There is no general obligation in English contract law of ‘good faith’, critically discuss this aspect of English contract law using case law and academic analyses and add commentary on where you think the law may need to be improved or protected.

There is no general obligation in English contract law of ‘good faith’, critically discuss this aspect of English contract law using case law and academic analyses and add commentary on where you think the law may need to be improved or protected..

Answer ONE of the following questions:

1. There is no general obligation in English contract law of ‘good faith’. English contract law poses a negative obligation ‘not to tell lies’ rather than a positive obligation to tell the truth.

Critically discuss this aspect of English contract law using case law and academic analyses and add commentary on where you think the law may need to be improved or protected.

2. ‘The law on unfair terms in contracts used to offer uneven and sometimes inappropriate protection. The current new regime, since 2015, fulfils proposed reforms in order to reflect the realities of modern contracting.’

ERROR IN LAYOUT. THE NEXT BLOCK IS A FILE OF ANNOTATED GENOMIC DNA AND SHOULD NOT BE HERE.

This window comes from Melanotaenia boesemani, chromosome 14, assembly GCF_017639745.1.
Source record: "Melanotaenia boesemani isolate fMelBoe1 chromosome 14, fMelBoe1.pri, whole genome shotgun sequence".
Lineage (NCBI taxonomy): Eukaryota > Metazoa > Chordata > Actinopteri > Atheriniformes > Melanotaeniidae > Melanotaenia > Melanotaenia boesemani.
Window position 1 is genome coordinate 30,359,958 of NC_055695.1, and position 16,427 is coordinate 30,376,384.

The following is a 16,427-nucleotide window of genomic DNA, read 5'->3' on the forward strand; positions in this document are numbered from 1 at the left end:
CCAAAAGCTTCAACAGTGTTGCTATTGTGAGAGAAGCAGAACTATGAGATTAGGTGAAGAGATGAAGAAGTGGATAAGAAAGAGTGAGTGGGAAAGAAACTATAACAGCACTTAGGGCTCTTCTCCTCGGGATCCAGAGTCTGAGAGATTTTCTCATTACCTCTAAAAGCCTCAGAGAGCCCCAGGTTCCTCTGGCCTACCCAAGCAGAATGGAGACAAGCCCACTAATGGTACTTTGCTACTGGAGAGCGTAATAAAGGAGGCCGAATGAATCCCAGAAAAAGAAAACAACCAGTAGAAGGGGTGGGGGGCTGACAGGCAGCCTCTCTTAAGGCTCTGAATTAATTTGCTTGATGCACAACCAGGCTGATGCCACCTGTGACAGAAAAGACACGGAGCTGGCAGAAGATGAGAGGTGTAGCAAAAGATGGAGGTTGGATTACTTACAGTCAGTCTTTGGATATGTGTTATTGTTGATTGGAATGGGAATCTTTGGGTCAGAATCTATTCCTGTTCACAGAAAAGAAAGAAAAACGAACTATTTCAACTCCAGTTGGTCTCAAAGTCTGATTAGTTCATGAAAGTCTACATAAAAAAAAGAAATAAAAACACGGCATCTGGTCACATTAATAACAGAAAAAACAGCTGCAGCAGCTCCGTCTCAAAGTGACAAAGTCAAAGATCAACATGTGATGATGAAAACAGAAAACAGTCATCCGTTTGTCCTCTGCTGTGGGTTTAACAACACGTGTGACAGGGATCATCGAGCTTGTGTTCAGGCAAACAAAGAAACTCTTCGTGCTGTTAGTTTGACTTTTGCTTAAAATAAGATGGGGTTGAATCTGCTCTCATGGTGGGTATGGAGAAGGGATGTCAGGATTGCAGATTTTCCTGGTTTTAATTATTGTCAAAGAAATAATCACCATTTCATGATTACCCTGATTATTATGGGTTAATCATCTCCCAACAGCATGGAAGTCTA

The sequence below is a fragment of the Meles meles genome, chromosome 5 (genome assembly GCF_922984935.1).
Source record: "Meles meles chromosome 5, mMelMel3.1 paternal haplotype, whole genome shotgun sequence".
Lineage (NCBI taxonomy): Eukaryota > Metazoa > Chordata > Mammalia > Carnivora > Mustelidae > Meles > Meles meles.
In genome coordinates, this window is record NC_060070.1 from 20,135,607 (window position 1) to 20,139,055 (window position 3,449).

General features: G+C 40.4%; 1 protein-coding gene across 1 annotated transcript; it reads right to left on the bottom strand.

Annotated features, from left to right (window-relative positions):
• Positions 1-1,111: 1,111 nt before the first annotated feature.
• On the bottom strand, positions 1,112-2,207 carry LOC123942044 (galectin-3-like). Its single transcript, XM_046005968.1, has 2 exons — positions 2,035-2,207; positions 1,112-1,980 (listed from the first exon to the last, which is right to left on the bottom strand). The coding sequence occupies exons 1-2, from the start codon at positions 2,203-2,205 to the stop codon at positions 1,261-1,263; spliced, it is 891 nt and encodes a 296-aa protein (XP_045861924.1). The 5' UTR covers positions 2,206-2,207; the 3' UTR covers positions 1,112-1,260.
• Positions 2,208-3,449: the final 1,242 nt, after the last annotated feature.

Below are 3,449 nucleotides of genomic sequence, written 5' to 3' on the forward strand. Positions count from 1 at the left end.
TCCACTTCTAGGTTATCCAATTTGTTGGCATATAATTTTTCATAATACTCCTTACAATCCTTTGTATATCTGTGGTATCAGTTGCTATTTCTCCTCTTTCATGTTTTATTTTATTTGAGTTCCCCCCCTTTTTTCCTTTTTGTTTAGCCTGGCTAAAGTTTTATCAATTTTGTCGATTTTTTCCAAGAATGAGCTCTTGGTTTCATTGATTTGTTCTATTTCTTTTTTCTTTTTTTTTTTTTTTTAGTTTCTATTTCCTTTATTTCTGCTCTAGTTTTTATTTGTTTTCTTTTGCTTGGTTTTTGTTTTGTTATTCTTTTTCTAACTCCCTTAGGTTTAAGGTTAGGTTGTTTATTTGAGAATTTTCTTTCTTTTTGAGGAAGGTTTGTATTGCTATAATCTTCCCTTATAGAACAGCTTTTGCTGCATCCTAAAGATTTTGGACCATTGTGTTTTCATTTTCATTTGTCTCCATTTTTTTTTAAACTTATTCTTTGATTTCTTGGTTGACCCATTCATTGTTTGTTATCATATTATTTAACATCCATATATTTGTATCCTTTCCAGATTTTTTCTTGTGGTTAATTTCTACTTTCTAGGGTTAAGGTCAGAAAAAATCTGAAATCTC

Critically discuss with reference to relevant statute, case law and academic analyses and add commentary on where you think the law needs to be improved or protected.

3. ‘In theory, contract law involves intricate decisions interpreting the elements of a contract and terms of a contract. In contract cases however, the courts are only concerned to remedy loss or harm caused by a breach of contract.’

Critically discuss with reference to relevant case law and academic analyses.


There is no general obligation in English contract law of ‘good faith’, critically discuss this aspect of English contract law using case law and academic analyses and add commentary on where you think the law may need to be improved or protected.

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